This article was originally published by the Bowel Disease Research Foundation (BDRF) on 20 October 2017 and can be accessed here.
A BDRF-funded review of medical practice has revealed major uncertainty around how surgeons deal with anal fistulas in Crohn’s patients:
“Around 1-in-3 people with Crohn’s will develop an anal fistula, which require complex specialist treatment. Anal fistula is an extremely debilitating problem which can blight and destroy lives for years at a time. Excruciating pain, problems with continence and severe, frequent infection are just some of the effects of this devastating condition. Understandably, anal fistula can utterly erode the self-esteem of people who have to live their life fighting it, destroying their confidence to go about their daily life. Many patients miss months of work or school because they are either in too much pain or simply feel unable to face the outside world due to shame and embarrassment.”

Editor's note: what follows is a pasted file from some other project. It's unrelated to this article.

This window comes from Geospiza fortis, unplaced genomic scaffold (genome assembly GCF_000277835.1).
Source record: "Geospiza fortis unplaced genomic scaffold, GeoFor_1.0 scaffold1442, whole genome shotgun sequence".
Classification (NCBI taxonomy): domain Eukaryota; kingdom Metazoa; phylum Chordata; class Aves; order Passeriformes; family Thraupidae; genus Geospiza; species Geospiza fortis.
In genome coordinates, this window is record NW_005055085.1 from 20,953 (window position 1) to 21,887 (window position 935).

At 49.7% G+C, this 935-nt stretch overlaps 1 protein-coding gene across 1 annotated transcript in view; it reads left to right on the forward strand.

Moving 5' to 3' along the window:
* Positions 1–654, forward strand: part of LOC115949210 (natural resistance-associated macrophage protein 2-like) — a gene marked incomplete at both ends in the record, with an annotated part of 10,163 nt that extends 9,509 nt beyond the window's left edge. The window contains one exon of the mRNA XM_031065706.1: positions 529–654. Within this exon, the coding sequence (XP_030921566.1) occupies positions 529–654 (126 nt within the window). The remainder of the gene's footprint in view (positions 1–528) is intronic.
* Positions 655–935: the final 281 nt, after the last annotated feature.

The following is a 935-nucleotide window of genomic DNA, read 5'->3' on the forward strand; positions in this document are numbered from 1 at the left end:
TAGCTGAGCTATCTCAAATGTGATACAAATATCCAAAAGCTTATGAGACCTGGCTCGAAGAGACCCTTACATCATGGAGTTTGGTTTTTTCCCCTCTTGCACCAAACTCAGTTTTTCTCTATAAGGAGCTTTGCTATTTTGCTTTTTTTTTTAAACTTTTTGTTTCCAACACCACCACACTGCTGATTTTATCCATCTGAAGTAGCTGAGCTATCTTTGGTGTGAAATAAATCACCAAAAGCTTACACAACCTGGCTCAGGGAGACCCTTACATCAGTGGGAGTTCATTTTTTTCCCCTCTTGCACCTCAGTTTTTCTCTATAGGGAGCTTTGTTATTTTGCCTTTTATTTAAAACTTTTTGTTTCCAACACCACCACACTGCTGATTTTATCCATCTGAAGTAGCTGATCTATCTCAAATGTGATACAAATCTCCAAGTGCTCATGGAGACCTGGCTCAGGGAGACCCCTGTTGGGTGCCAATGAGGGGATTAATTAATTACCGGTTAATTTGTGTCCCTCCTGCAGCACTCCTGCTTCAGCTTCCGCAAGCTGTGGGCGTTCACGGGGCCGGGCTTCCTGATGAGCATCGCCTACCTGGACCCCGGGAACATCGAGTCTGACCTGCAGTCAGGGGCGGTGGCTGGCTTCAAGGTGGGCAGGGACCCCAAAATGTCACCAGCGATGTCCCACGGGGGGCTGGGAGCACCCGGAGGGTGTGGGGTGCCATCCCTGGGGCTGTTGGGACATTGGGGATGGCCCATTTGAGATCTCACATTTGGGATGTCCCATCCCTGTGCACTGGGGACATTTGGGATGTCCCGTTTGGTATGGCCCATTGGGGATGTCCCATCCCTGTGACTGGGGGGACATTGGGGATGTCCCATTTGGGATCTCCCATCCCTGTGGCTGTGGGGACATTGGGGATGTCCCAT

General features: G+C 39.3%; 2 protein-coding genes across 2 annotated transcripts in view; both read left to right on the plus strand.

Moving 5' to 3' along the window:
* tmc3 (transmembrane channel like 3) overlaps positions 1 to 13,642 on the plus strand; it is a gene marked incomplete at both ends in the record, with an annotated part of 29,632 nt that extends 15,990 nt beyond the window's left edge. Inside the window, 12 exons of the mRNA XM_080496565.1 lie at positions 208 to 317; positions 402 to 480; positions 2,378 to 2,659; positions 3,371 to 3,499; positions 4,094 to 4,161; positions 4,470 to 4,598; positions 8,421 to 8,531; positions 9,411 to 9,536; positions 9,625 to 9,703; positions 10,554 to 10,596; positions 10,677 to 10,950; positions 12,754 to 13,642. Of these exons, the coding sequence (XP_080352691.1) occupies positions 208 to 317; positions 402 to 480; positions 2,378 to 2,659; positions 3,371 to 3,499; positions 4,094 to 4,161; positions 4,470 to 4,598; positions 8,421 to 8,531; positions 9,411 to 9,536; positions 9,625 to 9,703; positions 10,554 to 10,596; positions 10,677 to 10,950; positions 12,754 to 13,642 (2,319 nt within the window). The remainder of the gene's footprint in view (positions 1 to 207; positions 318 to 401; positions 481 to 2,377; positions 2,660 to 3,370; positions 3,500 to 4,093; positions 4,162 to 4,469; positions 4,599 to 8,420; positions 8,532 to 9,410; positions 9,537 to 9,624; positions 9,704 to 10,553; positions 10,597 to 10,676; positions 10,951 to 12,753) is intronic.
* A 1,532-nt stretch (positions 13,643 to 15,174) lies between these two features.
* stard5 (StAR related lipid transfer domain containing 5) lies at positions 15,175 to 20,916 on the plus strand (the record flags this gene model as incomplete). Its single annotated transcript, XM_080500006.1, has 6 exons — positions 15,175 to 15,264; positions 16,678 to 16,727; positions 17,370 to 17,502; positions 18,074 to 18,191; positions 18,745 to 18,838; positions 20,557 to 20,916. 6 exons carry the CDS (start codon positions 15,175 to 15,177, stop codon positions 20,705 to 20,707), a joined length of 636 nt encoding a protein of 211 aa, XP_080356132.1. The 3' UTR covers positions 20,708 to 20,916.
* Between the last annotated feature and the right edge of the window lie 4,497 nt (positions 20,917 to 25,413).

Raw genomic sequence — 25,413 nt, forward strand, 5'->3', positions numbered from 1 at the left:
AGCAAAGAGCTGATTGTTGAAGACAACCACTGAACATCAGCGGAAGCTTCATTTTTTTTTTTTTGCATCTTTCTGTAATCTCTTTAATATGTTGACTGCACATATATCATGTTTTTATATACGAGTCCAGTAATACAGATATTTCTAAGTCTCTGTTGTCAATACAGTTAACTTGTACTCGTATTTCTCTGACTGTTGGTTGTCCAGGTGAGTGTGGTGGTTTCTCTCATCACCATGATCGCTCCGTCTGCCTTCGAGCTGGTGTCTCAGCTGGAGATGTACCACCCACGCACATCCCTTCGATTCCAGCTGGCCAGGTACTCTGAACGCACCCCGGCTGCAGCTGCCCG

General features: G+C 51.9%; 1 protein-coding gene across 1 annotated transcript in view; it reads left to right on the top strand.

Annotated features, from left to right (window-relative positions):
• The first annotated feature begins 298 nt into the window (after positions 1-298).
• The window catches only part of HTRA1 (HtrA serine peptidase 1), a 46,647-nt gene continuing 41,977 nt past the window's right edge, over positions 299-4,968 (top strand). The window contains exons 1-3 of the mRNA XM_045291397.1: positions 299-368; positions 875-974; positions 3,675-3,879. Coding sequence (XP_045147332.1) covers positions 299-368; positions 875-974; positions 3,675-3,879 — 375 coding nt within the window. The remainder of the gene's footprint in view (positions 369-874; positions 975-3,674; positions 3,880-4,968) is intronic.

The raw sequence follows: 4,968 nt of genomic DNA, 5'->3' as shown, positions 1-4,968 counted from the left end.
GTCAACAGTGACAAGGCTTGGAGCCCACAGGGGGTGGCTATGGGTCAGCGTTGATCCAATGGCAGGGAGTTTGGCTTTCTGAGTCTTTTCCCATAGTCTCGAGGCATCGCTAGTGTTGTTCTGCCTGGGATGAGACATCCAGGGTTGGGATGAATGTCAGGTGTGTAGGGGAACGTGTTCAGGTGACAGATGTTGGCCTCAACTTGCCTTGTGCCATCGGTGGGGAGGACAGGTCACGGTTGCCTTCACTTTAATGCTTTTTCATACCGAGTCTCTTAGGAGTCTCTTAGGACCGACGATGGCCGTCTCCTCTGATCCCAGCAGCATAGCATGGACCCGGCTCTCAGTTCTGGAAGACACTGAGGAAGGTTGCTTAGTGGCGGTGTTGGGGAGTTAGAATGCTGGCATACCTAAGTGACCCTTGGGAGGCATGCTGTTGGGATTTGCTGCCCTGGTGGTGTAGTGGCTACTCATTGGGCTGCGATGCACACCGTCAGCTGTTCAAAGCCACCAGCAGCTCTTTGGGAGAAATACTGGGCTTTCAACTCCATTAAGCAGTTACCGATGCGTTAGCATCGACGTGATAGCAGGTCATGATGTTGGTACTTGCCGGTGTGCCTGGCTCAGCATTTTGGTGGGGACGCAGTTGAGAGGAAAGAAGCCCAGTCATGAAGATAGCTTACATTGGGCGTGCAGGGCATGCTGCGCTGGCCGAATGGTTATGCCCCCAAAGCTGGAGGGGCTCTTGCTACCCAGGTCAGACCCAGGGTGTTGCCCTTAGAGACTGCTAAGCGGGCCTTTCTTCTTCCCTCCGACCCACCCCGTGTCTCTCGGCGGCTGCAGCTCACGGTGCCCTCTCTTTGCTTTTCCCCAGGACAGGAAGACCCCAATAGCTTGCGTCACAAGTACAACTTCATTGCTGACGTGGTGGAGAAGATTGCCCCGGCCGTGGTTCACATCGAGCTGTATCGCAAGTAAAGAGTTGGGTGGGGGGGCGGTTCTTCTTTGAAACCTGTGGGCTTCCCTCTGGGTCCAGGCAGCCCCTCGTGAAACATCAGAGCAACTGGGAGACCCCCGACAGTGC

Whilst there are currently a range of strategies and operations used to try and help, chances of success are very low:
“Surgeons simply don’t yet know what the best method of therapy is and successful outcomes to treatment are elusive and can take a very long time. In Crohn’s patients, fistulae are also highly like to recur or develop in more than one place.
Our researchers identified a glaring lack of good-quality research into how treatment can be improved, and even about what current treatments work the best. Their study serves as a call to arms for researchers in the field of bowel disease to drive forward work which definitely answers the question of optimum care, as well as improvements in treatment.”